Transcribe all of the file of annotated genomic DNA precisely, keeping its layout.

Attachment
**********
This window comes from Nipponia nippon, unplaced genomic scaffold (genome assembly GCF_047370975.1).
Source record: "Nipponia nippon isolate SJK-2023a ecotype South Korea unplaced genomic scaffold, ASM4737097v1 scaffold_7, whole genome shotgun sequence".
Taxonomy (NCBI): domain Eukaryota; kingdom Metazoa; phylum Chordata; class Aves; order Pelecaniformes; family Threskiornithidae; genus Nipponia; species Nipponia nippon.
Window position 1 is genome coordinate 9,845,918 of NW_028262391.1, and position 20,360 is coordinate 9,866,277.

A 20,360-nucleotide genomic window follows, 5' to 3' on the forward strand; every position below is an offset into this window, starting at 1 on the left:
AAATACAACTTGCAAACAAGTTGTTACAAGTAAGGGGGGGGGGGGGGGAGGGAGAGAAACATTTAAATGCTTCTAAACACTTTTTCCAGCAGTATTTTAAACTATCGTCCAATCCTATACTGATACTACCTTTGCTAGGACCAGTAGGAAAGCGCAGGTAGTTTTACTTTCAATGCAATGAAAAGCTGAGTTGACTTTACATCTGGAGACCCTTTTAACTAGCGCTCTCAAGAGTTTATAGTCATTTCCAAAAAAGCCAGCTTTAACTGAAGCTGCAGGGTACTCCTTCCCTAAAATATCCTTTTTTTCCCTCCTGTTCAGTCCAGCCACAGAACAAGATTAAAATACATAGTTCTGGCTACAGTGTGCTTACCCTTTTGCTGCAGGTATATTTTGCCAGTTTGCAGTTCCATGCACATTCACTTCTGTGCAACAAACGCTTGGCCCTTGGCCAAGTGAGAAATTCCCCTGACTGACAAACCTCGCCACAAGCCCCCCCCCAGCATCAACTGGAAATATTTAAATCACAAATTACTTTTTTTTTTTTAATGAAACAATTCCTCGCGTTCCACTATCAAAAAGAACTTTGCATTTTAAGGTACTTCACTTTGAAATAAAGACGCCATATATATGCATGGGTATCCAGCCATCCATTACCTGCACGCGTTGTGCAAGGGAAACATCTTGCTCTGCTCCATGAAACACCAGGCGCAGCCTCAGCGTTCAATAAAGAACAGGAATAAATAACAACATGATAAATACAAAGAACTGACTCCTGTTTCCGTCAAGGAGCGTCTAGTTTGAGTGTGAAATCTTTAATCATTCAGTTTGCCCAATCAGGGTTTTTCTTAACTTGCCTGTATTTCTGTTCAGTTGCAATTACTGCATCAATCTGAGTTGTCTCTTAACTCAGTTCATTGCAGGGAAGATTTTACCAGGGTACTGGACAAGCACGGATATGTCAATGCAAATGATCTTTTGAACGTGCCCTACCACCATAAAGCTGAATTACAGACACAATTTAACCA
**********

This window comes from Nipponia nippon, unplaced genomic scaffold (genome assembly GCF_047370975.1).
Source record: "Nipponia nippon isolate SJK-2023a ecotype South Korea unplaced genomic scaffold, ASM4737097v1 scaffold_7, whole genome shotgun sequence".
Taxonomy (NCBI): domain Eukaryota; kingdom Metazoa; phylum Chordata; class Aves; order Pelecaniformes; family Threskiornithidae; genus Nipponia; species Nipponia nippon.
Window position 1 is genome coordinate 9,845,918 of NW_028262391.1, and position 20,360 is coordinate 9,866,277.

A 20,360-nucleotide genomic window follows, 5' to 3' on the forward strand; every position below is an offset into this window, starting at 1 on the left:
AAATACAACTTGCAAACAAGTTGTTACAAGTAAGGGGGGGGGGGGGGGAGGGAGAGAAACATTTAAATGCTTCTAAACACTTTTTCCAGCAGTATTTTAAACTATCGTCCAATCCTATACTGATACTACCTTTGCTAGGACCAGTAGGAAAGCGCAGGTAGTTTTACTTTCAATGCAATGAAAAGCTGAGTTGACTTTACATCTGGAGACCCTTTTAACTAGCGCTCTCAAGAGTTTATAGTCATTTCCAAAAAAGCCAGCTTTAACTGAAGCTGCAGGGTACTCCTTCCCTAAAATATCCTTTTTTTCCCTCCTGTTCAGTCCAGCCACAGAACAAGATTAAAATACATAGTTCTGGCTACAGTGTGCTTACCCTTTTGCTGCAGGTATATTTTGCCAGTTTGCAGTTCCATGCACATTCACTTCTGTGCAACAAACGCTTGGCCCTTGGCCAAGTGAGAAATTCCCCTGACTGACAAACCTCGCCACAAGCCCCCCCCCAGCATCAACTGGAAATATTTAAATCACAAATTACTTTTTTTTTTTTAATGAAACAATTCCTCGCGTTCCACTATCAAAAAGAACTTTGCATTTTAAGGTACTTCACTTTGAAATAAAGACGCCATATATATGCATGGGTATCCAGCCATCCATTACCTGCACGCGTTGTGCAAGGGAAACATCTTGCTCTGCTCCATGAAACACCAGGCGCAGCCTCAGCGTTCAATAAAGAACAGGAATAAATAACAACATGATAAATACAAAGAACTGACTCCTGTTTCCGTCAAGGAGCGTCTAGTTTGAGTGTGAAATCTTTAATCATTCAGTTTGCCCAATCAGGGTTTTTCTTAACTTGCCTGTATTTCTGTTCAGTTGCAATTACTGCATCAATCTGAGTTGTCTCTTAACTCAGTTCATTGCAGGGAAGATTTTACCAGGGTACTGGACAAGCACGGATATGTCAATGCAAATGATCTTTTGAACGTGCCCTACCACCATAAAGCTGAATTACAGACACAATTTAACCA